German at Heart

March 07, 2016

I have a confession. I'm kind of obsessed with Germany. Let me tell you about it, sister (or as the Germans say, Schwester).

Check out those bangs.

To be fair, I'm kind of obsessed with all cultures, but Germany has a special place in my heart. It all started when little eighth grade McKay rebelliously decided to take German for her language requirement in school instead of Spanish (which is her mother's native tongue (I'm going to stop talking in third person now)).
If you know me, I am very much okay - I even enjoy - being different and standing out. I liked that there were only a couple of other people in my grade that took German with me, and that I got the opportunity to take it at the high school while I was still in middle school. It made me unique, and German culture was so different than Spanish culture, so I fell in love with having the opportunity to learn about traditions and foods so very different than my own.
Look how pretty it is though!
Typical to an eighth grade girl (and a college girl, but we'll talk about that another time), I found a boy band that I quickly and easily fell in love with. The greatest part about Tokio Hotel though was the fact that they were from - let's all say it in unison - Germany!!
I somehow convinced my parents that it was totally and completely necessary for me to be exposed to German culture by attending a very loud Tokio Hotel concert. I was in heaven. My father, to his dismay, somehow managed to get roped into being my chaperone. God bless him. This experience just furthered my desire to study and live all things German.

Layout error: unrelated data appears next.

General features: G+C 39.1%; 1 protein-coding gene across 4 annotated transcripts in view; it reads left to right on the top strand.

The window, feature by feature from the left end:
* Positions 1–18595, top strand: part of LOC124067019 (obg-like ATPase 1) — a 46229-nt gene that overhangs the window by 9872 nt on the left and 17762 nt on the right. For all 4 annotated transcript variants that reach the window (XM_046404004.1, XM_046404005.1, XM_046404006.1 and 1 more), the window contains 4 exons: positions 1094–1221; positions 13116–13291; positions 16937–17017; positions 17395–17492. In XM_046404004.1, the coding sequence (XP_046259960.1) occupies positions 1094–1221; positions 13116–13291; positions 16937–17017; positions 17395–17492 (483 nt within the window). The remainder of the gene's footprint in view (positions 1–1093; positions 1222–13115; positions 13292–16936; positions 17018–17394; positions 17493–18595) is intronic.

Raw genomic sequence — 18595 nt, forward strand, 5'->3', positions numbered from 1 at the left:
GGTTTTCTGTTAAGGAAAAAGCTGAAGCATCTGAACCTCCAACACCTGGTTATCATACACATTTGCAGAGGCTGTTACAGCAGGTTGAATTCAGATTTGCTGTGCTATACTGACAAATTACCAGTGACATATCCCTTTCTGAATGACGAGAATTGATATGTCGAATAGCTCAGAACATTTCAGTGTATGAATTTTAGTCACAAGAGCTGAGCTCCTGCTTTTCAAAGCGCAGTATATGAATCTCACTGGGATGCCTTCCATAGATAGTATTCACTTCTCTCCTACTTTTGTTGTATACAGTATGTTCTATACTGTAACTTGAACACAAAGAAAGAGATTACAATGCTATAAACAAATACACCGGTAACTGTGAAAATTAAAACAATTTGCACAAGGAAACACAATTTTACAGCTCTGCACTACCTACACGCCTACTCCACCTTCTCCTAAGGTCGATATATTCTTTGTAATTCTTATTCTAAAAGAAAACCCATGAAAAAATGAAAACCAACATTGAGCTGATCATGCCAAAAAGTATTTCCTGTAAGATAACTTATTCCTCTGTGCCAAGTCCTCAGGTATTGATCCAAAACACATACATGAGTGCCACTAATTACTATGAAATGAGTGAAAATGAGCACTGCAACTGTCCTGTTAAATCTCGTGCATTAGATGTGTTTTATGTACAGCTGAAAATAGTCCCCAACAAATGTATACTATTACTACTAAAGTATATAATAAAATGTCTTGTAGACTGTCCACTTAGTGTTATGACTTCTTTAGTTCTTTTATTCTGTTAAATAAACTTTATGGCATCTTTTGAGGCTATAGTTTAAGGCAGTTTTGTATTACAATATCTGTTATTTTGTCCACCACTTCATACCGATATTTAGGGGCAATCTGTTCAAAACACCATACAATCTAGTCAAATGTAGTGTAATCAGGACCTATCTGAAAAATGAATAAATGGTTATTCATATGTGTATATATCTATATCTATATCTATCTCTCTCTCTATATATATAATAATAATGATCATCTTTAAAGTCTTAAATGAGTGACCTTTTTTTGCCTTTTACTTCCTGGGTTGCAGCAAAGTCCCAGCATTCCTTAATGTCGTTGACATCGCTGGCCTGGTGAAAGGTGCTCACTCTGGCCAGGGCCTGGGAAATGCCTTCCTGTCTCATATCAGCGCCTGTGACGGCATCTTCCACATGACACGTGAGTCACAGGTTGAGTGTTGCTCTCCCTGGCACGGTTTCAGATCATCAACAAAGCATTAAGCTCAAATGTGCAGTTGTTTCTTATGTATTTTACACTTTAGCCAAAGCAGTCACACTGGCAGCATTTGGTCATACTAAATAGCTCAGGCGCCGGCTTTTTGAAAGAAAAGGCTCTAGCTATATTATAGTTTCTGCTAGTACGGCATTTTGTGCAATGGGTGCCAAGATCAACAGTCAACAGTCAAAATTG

As I continued forth in my study of the German language, I found myself participating in (competitive) German folk dancing. Not only this, but I also ended up working at the German restaurant in my town.
I'm flying, it's fine.
Between my sophomore and junior year in High School, my parents gave me the amazing and priceless opportunity to be a foreign exchange student in Bavaria, which is arguably the best state in Germany (I know I'm biased just let me be). My father lived in Switzerland for two years speaking German, and my mother is a cultural guru and spoke German and loved the culture as well. I am forever grateful for having the opportunity to live, tour, and study in Germany for a month that summer.
I'm not gonna lie to you, if you ask me to speak German, I'll look at you like a deer in headlights and refuse to say anything. Unlike my polyglot mother and brother, I am awful at learning languages. But that doesn't prevent me from being any less willing to try!
Bavaria was the most beautiful place I had ever seen (and still is to this day). I know that it can be scary to think of visiting a place where English isn't the native language - and it is. Let me tell you - while in Germany, as a blonde white girl in a small town, people obviously assumed that I belonged there. There was one time where I somehow ended up separated from my group, and someone came up and started talking to me in German. I literally ran away. You think I'm joking? I'm not. I literally just turned around and ran. Smooth. Good thing is I'm not this awkward anymore (this is a joke because I have done similar things multiple times since then).
Freunde, please go to Germany. You won't regret it. Plus if you travel to Austria, you can traverse around where The Sound of Music was filmed. Also, do you know how many unicorn statues I saw in Germany? A lot, that's how many. 
Have I convinced you to go to Deutschland? Let a Schwester know in the comments.

So long, farewell, auf widersehen, yours truly,

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